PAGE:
Monday, July 19, 2010

An Afternoon on the Palos Verdes Peninsula -- Part Two

Her break continues...

Whenever we drive around the Palos Verdes Peninsula, my mind always wonders back to what it would have been like years ago. After visiting Fort MacArthur (located at the south end of the peninsula above the entrance to the Los Angeles Harbor), I learned that located around the peninsula there were outlook bunkers used in World War II. These bunkers were built into the sides of the cliffs we travel along on our drive. Many of them are still in place. Some of them were connected with underground tunnels. In their day, they were manned by soldiers looking out to sea, watching for enemy ships or submarines. In the tour of the old Fort (now a museum), you can walk through some of the underground bunkers and imagine the soldiers heading out to their outposts.

So, on our delightful Saturday afternoon drive around the Palos Verdes Peninsula, I enjoyed the views, especially enjoyed the company, and as we rounded another bend or looked over another cliff, looking out over the ocean, I thought of the soldiers of long ago, sitting in a hidden bunker on the edge of the cliff, protecting our coastline.

Back to our drive...

What happened to Marineland of the Pacific?

We rounded a bend and to the right was a beautiful golf course. In the distance was the spa and resort Terranea and very upscale homes and condos. This is the site of the old Marineland. Coni and I visited it while on vacation with her family (I was the invited 17-year-old boyfriend) back in 1970.

When we visited Marineland with our kids in 1986 it looked like this

Our drives around the  peninsula over the past 13 years rarely passed without pulling off the road and driving through the old entrance and across the weed covered parking lot, to look at the long-ago abandoned remnants of Marineland. Two or three years ago, the earth movers came, old signs and buildings were torn down and this is now the view...what a change!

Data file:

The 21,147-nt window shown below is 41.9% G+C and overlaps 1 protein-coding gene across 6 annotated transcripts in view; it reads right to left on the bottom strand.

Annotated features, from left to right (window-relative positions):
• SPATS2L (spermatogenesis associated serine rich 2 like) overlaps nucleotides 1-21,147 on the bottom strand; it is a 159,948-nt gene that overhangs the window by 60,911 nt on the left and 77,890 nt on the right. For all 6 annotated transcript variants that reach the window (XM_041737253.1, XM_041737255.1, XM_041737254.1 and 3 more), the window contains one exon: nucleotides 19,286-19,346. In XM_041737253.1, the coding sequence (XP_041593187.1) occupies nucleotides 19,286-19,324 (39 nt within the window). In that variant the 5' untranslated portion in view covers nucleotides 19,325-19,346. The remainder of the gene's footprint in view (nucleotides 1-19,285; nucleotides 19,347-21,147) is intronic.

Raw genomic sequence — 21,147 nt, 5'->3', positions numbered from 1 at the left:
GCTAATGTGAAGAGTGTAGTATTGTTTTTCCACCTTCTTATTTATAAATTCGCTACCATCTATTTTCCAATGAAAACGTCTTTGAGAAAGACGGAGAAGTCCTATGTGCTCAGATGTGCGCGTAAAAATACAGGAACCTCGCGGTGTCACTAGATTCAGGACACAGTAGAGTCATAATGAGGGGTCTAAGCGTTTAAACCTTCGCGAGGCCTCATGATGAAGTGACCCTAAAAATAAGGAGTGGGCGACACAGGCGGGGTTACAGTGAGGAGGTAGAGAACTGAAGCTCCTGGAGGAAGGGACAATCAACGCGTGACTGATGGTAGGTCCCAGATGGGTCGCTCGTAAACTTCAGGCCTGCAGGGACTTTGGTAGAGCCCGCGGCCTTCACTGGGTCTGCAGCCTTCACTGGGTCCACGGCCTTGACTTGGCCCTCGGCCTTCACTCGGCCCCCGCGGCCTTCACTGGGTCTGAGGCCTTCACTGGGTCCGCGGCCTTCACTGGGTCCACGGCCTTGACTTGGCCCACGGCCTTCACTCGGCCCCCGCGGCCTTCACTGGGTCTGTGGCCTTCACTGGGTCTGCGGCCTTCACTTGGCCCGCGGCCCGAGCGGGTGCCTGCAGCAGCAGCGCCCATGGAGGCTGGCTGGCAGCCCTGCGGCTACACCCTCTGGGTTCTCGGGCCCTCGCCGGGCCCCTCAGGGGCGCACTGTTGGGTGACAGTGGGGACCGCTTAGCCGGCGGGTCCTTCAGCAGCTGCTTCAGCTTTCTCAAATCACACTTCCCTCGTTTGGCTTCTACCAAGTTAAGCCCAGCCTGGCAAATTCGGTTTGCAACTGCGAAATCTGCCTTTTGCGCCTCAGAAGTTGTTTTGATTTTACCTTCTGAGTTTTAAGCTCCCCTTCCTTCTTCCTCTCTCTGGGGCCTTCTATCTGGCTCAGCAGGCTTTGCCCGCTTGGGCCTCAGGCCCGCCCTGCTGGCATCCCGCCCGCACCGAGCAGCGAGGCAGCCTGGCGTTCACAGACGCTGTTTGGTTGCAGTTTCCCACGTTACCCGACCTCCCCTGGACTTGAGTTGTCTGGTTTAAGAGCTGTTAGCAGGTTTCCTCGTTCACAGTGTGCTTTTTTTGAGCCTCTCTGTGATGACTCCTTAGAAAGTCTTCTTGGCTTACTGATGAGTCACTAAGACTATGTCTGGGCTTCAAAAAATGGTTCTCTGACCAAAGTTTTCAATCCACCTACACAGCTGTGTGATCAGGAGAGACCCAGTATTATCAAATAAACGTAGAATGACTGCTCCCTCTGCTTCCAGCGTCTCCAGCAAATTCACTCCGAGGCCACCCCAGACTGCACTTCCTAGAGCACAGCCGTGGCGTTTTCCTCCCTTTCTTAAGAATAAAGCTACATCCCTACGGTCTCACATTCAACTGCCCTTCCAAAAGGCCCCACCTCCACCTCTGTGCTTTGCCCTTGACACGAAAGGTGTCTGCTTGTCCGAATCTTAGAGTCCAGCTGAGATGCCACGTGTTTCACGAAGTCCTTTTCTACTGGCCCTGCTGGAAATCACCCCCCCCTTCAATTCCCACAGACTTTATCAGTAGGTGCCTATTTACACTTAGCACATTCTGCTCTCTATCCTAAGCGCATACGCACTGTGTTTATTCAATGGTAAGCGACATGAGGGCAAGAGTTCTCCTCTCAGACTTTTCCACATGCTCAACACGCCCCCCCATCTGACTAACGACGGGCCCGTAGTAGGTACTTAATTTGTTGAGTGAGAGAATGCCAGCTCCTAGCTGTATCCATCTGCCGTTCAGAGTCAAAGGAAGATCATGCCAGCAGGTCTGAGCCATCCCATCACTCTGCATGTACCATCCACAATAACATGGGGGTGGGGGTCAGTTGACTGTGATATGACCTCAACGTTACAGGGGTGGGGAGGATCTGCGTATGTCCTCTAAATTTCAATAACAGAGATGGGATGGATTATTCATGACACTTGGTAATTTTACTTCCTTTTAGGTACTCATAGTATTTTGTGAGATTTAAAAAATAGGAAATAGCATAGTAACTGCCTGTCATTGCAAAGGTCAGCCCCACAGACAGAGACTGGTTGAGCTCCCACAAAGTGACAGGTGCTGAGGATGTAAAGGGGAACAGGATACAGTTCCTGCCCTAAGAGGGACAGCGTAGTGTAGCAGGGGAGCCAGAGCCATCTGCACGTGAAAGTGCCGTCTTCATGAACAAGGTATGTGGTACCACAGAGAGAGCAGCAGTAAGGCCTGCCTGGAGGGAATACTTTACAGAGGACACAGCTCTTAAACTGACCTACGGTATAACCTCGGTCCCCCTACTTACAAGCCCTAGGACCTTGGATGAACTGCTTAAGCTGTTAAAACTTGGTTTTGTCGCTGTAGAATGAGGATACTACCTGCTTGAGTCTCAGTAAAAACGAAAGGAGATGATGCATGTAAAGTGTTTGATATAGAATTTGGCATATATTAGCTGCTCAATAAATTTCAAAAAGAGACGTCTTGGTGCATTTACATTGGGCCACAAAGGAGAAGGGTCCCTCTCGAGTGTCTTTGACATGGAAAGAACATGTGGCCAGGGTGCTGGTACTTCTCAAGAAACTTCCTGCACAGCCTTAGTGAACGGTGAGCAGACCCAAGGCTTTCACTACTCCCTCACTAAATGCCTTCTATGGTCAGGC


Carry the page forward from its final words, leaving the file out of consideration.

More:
New signs... walking paths, new buildings and no more Marineland

Down the road a little ways is Abalone Cove

In it's day these waters were a hot spot for the abalone divers

An informative plaque is set up to point visitors due west... view Santa Catalina Island (on the horizon in the haze)

Another plaque is set up to explain the Portuguese bend (just ahead). The Portuguese Bend is an area of ever-shifting land. The area is under continual movement, slides, land shifts, sink areas, etc.

The warning sign reads, "Use Extreme Caution - Constant Land Movement."

And there are houses surrounding the area...go figure?

Dips and rises

The black pipes running along the right side of the road (up and down the roller coaster-like dips), are the water pipes. They have to be placed on top of the ground or they would be continually breaking and leaking.

Trump National Golf Club

Just south of the Portuguese Bend you come to the Trump National Golf Club (as in Donald Trump). Before he purchased the beautiful golf facility, it was just getting the finishing touches on it when the eighteenth hole (and an earth-mover or two) dropped off into the ocean. Construction stopped and it lay dormant, until Donald Trump came in and bought it at a fire sale price. Now positioned next to the Portuguese Bend with its shifting earth, no one seems to remember the old eighteenth hole.

More tomorrow...once you get dear hubby started, it is hard to get him to stop...

1 comment:

  1. I sooo miss Marineland, and was actually hoping to see the remains there today....but it is no more!

    I hike at the Abalone Cove All the Time, but never thought to go see the Marineland Ruins....I guess that memory will be lost forever now :-(

    I went there with my Family as a child, and Never knew, as an adult, that I was hiking Right There, where Marineland was :-(